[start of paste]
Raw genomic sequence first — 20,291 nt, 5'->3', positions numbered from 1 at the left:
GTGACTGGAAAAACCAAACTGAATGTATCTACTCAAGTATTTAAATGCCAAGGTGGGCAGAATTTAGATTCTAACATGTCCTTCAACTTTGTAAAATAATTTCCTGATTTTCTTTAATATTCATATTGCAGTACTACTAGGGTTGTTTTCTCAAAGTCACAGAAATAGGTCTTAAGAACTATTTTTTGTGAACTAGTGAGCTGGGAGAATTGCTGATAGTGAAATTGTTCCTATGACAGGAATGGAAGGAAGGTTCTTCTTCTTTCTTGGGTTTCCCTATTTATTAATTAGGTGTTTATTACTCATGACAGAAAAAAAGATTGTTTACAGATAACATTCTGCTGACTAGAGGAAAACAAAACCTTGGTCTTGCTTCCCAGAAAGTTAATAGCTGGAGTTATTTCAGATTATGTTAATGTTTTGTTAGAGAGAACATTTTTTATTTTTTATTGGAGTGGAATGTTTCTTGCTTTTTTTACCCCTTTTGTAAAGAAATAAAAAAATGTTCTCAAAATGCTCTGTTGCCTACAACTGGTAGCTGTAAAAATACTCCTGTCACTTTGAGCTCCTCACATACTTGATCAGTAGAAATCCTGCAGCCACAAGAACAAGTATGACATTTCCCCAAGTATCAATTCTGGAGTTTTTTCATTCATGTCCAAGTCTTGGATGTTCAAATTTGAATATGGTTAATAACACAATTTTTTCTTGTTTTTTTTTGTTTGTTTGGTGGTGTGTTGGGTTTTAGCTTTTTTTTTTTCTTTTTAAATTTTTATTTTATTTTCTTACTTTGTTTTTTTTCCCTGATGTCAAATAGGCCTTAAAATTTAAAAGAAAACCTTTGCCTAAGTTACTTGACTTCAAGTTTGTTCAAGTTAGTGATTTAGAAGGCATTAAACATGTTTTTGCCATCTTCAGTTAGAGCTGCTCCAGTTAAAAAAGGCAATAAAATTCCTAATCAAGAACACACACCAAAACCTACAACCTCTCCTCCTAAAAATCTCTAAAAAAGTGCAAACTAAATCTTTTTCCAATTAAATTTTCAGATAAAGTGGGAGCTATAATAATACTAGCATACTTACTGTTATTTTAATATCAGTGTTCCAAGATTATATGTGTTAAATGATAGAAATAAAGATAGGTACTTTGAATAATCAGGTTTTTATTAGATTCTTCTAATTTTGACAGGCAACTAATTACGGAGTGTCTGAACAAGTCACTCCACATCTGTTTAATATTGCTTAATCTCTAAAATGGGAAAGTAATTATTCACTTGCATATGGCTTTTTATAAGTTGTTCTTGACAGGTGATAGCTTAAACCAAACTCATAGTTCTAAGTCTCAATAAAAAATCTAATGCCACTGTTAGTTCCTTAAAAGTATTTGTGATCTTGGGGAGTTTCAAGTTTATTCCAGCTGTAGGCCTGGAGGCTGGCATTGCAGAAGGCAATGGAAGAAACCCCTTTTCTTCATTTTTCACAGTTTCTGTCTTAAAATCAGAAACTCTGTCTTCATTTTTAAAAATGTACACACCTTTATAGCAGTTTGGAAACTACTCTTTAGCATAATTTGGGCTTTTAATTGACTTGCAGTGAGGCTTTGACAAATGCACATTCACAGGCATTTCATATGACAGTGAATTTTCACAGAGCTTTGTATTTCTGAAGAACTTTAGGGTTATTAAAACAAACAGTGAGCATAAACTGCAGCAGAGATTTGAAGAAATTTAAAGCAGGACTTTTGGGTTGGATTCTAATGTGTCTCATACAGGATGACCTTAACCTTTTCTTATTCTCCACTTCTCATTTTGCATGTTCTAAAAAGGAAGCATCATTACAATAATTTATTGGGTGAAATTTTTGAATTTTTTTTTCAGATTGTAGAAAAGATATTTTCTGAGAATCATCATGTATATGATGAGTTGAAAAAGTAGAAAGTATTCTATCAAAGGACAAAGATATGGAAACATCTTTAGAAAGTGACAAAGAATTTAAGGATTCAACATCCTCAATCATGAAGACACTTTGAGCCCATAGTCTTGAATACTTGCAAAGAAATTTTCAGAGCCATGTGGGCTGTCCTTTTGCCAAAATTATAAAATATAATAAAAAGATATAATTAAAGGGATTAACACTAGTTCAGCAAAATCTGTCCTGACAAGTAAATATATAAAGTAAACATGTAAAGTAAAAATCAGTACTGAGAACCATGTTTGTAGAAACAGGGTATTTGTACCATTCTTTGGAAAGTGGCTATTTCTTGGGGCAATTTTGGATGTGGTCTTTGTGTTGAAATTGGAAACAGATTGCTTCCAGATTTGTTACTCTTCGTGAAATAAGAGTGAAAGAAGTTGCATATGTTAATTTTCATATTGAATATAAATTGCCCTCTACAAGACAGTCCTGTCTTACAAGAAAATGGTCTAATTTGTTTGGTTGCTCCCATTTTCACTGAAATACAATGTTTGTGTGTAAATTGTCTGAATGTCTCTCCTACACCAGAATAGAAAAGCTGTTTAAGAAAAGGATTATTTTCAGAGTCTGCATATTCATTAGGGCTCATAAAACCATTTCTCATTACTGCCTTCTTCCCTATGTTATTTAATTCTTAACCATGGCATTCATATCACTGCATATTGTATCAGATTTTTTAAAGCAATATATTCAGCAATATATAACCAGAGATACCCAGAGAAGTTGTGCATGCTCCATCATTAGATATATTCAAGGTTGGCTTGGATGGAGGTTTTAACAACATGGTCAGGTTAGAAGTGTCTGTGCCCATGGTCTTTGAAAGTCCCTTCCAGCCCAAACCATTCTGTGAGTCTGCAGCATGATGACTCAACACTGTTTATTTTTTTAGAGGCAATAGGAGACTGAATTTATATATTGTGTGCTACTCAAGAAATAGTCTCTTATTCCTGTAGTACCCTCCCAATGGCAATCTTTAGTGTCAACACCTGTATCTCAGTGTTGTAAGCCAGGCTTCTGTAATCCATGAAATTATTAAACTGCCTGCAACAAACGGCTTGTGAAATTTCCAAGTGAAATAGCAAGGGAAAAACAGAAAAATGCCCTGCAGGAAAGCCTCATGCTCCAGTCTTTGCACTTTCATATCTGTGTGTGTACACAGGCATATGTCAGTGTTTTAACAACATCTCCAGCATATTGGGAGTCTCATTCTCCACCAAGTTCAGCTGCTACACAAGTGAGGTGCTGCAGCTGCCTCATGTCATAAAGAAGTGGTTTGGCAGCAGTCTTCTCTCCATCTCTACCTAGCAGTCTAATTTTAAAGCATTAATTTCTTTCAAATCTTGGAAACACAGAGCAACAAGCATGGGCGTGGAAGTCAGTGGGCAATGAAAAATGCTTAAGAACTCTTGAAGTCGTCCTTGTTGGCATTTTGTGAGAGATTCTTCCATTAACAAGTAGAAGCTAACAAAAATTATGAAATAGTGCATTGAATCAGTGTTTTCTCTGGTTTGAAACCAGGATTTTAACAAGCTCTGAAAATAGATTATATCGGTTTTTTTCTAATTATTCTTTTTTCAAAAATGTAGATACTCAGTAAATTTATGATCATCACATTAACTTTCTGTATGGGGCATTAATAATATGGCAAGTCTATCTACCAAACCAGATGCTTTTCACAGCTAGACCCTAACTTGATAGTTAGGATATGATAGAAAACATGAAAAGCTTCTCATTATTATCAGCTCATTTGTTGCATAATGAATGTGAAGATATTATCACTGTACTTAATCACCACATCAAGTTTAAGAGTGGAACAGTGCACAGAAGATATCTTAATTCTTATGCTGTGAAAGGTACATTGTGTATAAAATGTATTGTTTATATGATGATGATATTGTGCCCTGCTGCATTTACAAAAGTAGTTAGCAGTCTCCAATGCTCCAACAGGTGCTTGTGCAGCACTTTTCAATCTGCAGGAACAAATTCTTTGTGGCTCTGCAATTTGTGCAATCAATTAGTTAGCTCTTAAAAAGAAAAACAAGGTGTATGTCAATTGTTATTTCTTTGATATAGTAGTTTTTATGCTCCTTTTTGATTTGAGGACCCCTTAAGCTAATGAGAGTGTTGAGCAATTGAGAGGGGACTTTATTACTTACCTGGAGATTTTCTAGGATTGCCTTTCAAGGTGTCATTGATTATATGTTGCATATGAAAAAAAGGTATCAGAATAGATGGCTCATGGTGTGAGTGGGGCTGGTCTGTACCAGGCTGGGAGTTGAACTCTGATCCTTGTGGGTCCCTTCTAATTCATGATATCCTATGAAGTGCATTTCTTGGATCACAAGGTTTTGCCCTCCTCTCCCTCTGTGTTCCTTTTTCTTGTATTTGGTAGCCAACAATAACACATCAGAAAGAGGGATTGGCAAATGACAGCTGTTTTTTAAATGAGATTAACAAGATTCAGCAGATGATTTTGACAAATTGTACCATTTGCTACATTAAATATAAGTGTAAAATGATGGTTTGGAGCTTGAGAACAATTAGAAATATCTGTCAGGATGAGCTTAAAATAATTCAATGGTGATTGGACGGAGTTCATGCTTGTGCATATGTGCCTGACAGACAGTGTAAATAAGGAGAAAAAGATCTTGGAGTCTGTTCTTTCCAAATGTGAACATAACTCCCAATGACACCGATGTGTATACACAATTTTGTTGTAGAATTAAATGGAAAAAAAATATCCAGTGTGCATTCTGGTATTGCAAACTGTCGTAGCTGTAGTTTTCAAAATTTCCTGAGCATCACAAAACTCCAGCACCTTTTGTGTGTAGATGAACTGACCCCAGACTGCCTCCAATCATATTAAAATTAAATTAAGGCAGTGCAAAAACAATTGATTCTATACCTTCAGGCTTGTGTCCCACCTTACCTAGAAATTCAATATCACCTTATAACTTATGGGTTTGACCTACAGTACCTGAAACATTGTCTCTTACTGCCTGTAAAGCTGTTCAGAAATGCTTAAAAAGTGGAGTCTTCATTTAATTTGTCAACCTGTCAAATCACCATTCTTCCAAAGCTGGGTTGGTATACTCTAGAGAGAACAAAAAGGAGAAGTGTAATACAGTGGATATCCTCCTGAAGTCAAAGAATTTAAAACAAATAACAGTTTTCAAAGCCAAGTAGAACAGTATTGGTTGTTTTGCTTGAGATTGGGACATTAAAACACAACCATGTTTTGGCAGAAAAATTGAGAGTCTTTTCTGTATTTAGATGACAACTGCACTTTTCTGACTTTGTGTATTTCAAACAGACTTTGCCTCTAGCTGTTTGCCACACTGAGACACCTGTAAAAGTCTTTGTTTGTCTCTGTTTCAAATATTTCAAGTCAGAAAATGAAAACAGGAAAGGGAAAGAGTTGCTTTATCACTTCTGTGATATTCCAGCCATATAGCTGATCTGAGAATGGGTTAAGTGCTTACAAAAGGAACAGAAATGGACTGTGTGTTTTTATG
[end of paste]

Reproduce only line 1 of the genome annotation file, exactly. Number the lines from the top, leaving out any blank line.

Raw genomic sequence first — 20,291 nt, 5'->3', positions numbered from 1 at the left: